Online Behaviors To Watch For, Part 2

This kid is just *adorable*!


Relationships. Contrary to popular belief, online friendships and relationships can be just as intense as those in real life, if not more. This is where talking with people and saying things we wouldn't otherwise come into play. It might start out as fun, but being overly flirtatious or getting, um, personal with people online can lead to major problems offline. To illustrate how serious this is, Dateline NBC has a series called To Catch A Predator where decoys pose as teens or tweens online looking for older 'friends'. After some conversation, the decoy will lure a potential predator by saying they are 'home alone'. Thinking that they're about to get some action, the predator comes over to the house only to be met by journalist Chris Hansen, a 'watchdog' group called Perverted Justice and several police officers. They're doing this to expose predators and make the point that there are people out there who will take advantage of a naïve person.

Even if no one is physically hurt, however, there is a lot of potential for emotional pain from becoming involved with someone who turns out not to be who they say they are. I know this happens in real life too, but it's much easier to keep up the façade online. Also, it's not hard to develop a friendship that can escalate into something more and thus get in the way of 'real life' relationships. A relationship doesn't have to be physical to make a partner feel threatened. Just trust me on that one.

You've probably heard these before, but here are some precautions you and/or your kids should take.

Baby steps. If you or your kids get close enough to someone to want to meet them in person, don't jump right to it. Talk on the phone-or, even better, webcam-before you meet someone in person. It's easier to 'vet' someone this way.

Watch your 'tone'. Remember, the nonverbal cues we use to convey meaning 'in person' are not present online. Things we say can be taken completely differently. Also, to quote my dad, 'don't let your mouth write checks your butt can't cash'. Everything posted online is up there for good for everyone to see. There are ways for tech-savvy people to find you.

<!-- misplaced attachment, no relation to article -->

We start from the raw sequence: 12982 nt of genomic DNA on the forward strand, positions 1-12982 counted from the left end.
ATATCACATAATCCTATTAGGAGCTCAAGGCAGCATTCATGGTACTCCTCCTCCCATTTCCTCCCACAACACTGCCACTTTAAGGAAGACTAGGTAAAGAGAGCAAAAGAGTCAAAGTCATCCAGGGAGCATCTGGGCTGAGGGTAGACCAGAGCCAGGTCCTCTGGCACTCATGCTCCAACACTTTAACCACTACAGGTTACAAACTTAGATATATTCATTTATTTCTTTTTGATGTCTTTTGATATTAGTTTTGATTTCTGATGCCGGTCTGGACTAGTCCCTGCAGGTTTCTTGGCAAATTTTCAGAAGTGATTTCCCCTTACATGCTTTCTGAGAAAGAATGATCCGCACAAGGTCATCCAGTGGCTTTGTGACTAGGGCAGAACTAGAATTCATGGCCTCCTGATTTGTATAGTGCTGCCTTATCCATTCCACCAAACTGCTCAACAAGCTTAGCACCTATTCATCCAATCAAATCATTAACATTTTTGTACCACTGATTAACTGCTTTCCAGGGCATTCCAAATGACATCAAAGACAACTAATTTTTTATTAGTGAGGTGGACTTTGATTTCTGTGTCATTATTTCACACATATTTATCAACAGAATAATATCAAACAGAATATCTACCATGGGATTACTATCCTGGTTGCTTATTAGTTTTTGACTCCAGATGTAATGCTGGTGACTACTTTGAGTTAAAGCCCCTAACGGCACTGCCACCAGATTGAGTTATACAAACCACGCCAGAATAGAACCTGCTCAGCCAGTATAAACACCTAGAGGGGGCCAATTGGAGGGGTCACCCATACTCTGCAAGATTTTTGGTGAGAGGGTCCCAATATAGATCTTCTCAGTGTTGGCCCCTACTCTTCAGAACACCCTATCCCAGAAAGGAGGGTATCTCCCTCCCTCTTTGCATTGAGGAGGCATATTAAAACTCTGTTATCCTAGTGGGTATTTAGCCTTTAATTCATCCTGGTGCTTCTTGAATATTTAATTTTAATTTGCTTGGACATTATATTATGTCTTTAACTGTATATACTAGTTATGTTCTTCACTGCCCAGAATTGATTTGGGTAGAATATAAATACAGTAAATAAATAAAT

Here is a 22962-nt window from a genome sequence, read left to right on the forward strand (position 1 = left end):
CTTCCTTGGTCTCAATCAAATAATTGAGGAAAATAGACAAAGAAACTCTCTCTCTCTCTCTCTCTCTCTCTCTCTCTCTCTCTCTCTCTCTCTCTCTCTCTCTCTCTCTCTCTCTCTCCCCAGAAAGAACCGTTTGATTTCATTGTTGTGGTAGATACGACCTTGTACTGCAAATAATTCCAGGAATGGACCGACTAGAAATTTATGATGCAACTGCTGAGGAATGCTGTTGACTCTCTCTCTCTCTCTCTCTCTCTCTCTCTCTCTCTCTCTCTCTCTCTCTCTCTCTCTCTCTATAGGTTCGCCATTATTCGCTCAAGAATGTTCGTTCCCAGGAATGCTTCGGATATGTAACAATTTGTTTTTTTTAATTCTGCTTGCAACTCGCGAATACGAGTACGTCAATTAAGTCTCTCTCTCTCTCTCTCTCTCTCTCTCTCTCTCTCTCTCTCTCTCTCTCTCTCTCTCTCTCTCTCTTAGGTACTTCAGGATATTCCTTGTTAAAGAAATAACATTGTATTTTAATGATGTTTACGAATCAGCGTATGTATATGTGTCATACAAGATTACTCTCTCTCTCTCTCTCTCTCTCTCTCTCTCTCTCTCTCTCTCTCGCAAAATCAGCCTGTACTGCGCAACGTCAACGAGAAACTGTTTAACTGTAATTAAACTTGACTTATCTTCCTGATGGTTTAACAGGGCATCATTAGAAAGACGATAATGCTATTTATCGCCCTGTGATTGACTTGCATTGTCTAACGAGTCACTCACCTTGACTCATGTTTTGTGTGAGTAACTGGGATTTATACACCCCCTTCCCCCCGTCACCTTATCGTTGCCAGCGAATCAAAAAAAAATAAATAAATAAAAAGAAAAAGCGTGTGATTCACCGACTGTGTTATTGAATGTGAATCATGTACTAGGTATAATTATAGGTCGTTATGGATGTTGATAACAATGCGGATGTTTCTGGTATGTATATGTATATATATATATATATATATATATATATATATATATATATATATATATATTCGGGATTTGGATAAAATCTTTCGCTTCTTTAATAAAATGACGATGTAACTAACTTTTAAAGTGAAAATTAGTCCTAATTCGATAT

Don't be 'too safe'. There might be a lot of bad people 'out there', but there are also a lot of good people. Online 'communities', over time, can easily become 'real' in that people get close to others and be a major source of support. For instance, when a longtime member of one forum I frequent died suddenly, it made a big impact. People eulogized her, 'retired' her avatar and held a 'virtual' funeral. Another community took up a collection for the medical bills of a member with a severe injury. Even if you don't get close on a wide scale like this, it's much easier to find a place to 'fit in' and find others like you. Don't be so 'guarded' that you miss out on what can become great friendships.

As you can see, there are a lot of things on the internet to be wary of. Where there is potential for pain, though, there is also potential for happiness. Just use common sense and you and your kids should be fine.

For more information about To Catch A Predator, visit

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